HOW A SEARCHABLE ALMANAC IS BRINGING HIP-HOP TO THE MASSES, ONE WORD AT A TIME.
The image of rappers and champagne is pretty legendary and dramatic and problematic and funny,” says Tahir Hemphill.
Hemphill, an artist and a Harvard University Hiphop Archive Fellow, is talking me through an interactive map he co-created that charts more than 800 mentions to champagne brands in rap songs from the past 35 years. The graphic is a tiny, tangible sample of Hemphill’s much more ambitious undertaking: Hip-Hop Word Count, a living, searchable almanac of hip-hop music.
Hip-Hop Word Count has been a pet project of Hemphill’s since 2006, when the trained artist and engineer was crafting rap data visualizations by hand. When casual fans started sending in requests for him to analyze particular artists and albums, he figured out a way to automate the process and came up with an early prototype.
To date, the Hip-Hop Word Count database includes more than 50,000 rap songs from 3,000 artists, from 1979 to the present. A built-in search engine lets any user extract highly nuanced information from this ever-growing catalog of rap music.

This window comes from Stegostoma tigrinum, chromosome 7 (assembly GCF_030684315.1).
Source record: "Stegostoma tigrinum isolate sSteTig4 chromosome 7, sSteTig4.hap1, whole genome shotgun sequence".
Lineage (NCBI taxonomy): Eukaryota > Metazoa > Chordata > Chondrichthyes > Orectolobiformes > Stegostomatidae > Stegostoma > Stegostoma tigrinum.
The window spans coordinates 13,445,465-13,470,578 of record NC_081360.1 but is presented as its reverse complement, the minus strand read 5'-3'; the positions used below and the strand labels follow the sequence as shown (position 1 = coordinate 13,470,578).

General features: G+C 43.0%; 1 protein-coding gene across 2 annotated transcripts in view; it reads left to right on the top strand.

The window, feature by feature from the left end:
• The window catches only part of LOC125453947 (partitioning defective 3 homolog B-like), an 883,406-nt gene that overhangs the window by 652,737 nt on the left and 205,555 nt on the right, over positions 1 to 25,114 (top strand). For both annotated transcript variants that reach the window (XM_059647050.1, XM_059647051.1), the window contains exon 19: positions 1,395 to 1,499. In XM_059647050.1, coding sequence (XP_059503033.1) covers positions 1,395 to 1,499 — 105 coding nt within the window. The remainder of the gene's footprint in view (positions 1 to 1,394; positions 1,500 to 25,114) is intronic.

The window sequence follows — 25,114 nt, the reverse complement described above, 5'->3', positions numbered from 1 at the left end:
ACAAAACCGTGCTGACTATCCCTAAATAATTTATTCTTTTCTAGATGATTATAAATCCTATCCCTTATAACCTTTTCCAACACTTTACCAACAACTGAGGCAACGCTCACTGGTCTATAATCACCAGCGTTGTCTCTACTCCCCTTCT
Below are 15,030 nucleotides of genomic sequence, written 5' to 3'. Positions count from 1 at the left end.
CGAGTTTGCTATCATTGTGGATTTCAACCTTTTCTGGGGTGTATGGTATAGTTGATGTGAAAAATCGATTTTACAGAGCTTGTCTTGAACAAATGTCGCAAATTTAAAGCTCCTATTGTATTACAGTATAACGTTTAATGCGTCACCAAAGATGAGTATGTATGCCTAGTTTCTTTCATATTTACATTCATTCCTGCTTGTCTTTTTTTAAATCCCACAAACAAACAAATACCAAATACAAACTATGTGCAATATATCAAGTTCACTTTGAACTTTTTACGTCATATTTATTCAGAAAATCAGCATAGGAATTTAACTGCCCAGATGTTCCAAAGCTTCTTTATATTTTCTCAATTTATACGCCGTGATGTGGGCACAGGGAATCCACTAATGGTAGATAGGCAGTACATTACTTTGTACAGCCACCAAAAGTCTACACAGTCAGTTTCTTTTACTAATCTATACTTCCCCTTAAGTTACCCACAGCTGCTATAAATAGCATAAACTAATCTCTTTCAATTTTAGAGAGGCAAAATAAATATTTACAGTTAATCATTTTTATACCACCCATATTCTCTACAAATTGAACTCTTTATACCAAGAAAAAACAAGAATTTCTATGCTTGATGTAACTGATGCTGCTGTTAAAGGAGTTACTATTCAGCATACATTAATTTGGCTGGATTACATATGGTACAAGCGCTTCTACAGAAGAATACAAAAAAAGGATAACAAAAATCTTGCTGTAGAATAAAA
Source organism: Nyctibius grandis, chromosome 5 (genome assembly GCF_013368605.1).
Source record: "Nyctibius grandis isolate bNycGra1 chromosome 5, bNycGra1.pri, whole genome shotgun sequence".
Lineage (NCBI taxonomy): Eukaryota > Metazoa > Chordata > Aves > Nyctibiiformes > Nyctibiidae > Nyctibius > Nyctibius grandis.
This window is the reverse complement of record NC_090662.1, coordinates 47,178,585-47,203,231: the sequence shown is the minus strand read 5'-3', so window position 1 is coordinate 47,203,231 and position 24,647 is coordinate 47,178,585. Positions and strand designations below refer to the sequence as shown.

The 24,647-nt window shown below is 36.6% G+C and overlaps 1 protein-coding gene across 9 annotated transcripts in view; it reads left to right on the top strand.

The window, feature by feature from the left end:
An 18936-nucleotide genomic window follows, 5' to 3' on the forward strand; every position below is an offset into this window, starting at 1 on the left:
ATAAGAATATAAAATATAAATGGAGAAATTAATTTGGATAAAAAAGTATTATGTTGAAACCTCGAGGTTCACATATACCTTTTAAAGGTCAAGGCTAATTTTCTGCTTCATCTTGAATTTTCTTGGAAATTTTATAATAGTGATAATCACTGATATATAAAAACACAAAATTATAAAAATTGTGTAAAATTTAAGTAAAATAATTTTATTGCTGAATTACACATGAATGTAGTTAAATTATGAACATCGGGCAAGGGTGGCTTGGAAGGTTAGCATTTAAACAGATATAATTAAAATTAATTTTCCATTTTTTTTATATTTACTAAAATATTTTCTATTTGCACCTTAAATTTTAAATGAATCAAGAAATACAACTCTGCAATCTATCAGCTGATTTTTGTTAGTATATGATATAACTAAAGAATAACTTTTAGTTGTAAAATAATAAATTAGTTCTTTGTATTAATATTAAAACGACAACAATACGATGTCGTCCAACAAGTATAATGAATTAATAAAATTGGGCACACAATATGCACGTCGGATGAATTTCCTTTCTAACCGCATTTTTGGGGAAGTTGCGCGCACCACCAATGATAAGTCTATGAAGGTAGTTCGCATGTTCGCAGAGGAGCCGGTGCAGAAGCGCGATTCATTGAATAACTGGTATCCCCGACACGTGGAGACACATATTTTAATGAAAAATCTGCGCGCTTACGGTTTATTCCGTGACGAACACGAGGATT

Take champagne, for example. I can pinpoint the exact year Moët overtook Dom Pérignon in popularity (1993). I can also see a steep dropoff in mentions of Cristal in 2008, two years after rap mogul Jay-Z publicly boycotted the brand.
At one point, conversation turns to one of the ultimate brand battles in hip-hop: Nikeor Adidas? To clarify which sneaker reigns supreme in rap, I ask Hemphill if there’s a way to examine subdata under broad keywords–for example, could I isolate and study just the mentions to “Jordans” within Nike?
“You can go down the rabbit hole with this stuff,” Hemphill says of the database’s ability to let you forge connections between seemingly disparate datasets, people, and places.
Hip-Hop Word Count is by no means limited to deep analysis of rap lyrics–it can be applied to any body of text. Much in the way that other rap-meets-tech platform, Rap Genius, has expanded to explicate everything from poetry to legal documents to Bible verses, Hemphill says he can eventually see a potential business in licensing his technology to universities, schools, ad agencies, and marketers. He says he’d also like to open up his APIs to data visualization designers and social scientists.
“Our work is never really done,” he says. “It’s about collecting and refining knowledge of the living language in hip-hop culture, so there’s never going to be a completion date.”